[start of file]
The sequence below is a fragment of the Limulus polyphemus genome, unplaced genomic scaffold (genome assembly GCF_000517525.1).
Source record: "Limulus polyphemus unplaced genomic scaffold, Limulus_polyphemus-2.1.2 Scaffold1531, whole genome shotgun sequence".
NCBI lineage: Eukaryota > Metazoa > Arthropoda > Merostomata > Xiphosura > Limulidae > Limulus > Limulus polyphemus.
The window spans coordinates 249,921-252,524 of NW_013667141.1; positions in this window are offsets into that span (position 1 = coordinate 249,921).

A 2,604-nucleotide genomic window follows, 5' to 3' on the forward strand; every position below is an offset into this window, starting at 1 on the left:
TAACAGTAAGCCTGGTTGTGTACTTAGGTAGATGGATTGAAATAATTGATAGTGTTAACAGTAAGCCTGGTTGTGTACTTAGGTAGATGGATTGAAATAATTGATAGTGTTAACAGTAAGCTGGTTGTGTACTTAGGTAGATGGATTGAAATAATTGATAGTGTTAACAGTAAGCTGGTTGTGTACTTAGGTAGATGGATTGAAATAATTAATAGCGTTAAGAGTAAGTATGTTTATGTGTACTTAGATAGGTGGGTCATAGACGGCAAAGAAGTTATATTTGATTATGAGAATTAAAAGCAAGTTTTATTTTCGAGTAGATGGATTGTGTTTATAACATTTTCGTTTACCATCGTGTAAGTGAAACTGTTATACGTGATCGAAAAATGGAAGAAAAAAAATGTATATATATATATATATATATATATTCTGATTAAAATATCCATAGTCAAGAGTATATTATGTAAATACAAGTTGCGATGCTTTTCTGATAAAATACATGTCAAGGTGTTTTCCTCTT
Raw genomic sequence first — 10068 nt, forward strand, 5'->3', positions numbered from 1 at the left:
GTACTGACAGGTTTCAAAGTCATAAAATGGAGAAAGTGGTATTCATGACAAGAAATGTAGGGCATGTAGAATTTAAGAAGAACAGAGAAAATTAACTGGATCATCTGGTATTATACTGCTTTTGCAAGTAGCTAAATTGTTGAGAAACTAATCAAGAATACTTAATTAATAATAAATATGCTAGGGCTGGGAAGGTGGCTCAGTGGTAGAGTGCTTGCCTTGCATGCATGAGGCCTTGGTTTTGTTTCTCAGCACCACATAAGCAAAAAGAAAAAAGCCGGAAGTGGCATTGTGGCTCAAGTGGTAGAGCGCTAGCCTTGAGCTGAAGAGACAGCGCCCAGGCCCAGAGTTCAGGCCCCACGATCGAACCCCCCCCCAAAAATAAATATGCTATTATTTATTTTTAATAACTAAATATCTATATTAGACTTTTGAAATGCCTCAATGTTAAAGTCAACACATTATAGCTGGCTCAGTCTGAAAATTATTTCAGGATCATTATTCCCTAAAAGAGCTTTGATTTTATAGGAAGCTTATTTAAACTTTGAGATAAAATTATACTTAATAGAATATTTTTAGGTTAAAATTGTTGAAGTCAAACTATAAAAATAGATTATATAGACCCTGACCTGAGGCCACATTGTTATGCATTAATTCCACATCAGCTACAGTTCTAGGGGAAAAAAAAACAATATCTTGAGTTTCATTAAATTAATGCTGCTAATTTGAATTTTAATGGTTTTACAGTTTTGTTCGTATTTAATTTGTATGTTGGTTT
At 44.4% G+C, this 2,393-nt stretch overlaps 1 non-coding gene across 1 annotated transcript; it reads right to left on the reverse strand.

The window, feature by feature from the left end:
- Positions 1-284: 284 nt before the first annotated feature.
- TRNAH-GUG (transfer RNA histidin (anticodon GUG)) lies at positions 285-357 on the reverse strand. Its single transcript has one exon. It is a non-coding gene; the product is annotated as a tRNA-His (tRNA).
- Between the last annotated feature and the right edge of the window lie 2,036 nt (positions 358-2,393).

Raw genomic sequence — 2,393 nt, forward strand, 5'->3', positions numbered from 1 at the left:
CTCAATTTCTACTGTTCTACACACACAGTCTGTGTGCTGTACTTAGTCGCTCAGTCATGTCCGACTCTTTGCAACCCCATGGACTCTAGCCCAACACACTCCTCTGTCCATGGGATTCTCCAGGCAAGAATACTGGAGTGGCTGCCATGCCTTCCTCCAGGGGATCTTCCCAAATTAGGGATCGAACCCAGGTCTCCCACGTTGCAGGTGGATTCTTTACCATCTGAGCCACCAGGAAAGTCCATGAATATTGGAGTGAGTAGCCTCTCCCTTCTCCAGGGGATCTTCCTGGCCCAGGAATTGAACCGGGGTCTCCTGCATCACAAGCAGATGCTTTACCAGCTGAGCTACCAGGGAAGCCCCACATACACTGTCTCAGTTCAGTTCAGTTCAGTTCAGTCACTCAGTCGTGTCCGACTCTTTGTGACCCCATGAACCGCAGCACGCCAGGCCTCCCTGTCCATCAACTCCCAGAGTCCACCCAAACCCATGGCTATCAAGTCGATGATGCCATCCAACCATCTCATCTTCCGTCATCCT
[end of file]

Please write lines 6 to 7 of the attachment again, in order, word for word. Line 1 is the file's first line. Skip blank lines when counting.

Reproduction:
TAACAGTAAGCCTGGTTGTGTACTTAGGTAGATGGATTGAAATAATTGATAGTGTTAACAGTAAGCCTGGTTGTGTACTTAGGTAGATGGATTGAAATAATTGATAGTGTTAACAGTAAGCTGGTTGTGTACTTAGGTAGATGGATTGAAATAATTGATAGTGTTAACAGTAAGCTGGTTGTGTACTTAGGTAGATGGATTGAAATAATTAATAGCGTTAAGAGTAAGTATGTTTATGTGTACTTAGATAGGTGGGTCATAGACGGCAAAGAAGTTATATTTGATTATGAGAATTAAAAGCAAGTTTTATTTTCGAGTAGATGGATTGTGTTTATAACATTTTCGTTTACCATCGTGTAAGTGAAACTGTTATACGTGATCGAAAAATGGAAGAAAAAAAATGTATATATATATATATATATATATATTCTGATTAAAATATCCATAGTCAAGAGTATATTATGTAAATACAAGTTGCGATGCTTTTCTGATAAAATACATGTCAAGGTGTTTTCCTCTT
Raw genomic sequence first — 10068 nt, forward strand, 5'->3', positions numbered from 1 at the left: